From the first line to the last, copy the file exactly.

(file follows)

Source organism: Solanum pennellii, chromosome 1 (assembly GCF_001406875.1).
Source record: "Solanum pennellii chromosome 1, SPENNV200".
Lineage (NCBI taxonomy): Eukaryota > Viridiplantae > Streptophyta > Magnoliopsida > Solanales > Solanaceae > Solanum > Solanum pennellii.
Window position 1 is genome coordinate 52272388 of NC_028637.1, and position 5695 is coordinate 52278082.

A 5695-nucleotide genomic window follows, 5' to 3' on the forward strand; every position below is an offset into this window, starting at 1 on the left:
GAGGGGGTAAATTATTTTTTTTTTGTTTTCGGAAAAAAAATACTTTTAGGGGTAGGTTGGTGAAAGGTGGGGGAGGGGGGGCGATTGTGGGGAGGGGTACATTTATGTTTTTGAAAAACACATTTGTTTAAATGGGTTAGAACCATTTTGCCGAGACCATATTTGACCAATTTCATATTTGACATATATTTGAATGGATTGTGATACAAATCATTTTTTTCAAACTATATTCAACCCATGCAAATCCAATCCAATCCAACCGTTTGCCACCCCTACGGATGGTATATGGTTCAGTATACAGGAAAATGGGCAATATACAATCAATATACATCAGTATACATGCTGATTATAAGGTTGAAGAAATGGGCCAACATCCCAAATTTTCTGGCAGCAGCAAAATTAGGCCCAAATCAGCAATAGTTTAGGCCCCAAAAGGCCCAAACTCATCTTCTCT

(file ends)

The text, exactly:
Source organism: Solanum pennellii, chromosome 1 (assembly GCF_001406875.1).
Source record: "Solanum pennellii chromosome 1, SPENNV200".
Lineage (NCBI taxonomy): Eukaryota > Viridiplantae > Streptophyta > Magnoliopsida > Solanales > Solanaceae > Solanum > Solanum pennellii.
Window position 1 is genome coordinate 52272388 of NC_028637.1, and position 5695 is coordinate 52278082.

A 5695-nucleotide genomic window follows, 5' to 3' on the forward strand; every position below is an offset into this window, starting at 1 on the left:
GAGGGGGTAAATTATTTTTTTTTTGTTTTCGGAAAAAAAATACTTTTAGGGGTAGGTTGGTGAAAGGTGGGGGAGGGGGGGCGATTGTGGGGAGGGGTACATTTATGTTTTTGAAAAACACATTTGTTTAAATGGGTTAGAACCATTTTGCCGAGACCATATTTGACCAATTTCATATTTGACATATATTTGAATGGATTGTGATACAAATCATTTTTTTCAAACTATATTCAACCCATGCAAATCCAATCCAATCCAACCGTTTGCCACCCCTACGGATGGTATATGGTTCAGTATACAGGAAAATGGGCAATATACAATCAATATACATCAGTATACATGCTGATTATAAGGTTGAAGAAATGGGCCAACATCCCAAATTTTCTGGCAGCAGCAAAATTAGGCCCAAATCAGCAATAGTTTAGGCCCCAAAAGGCCCAAACTCATCTTCTCT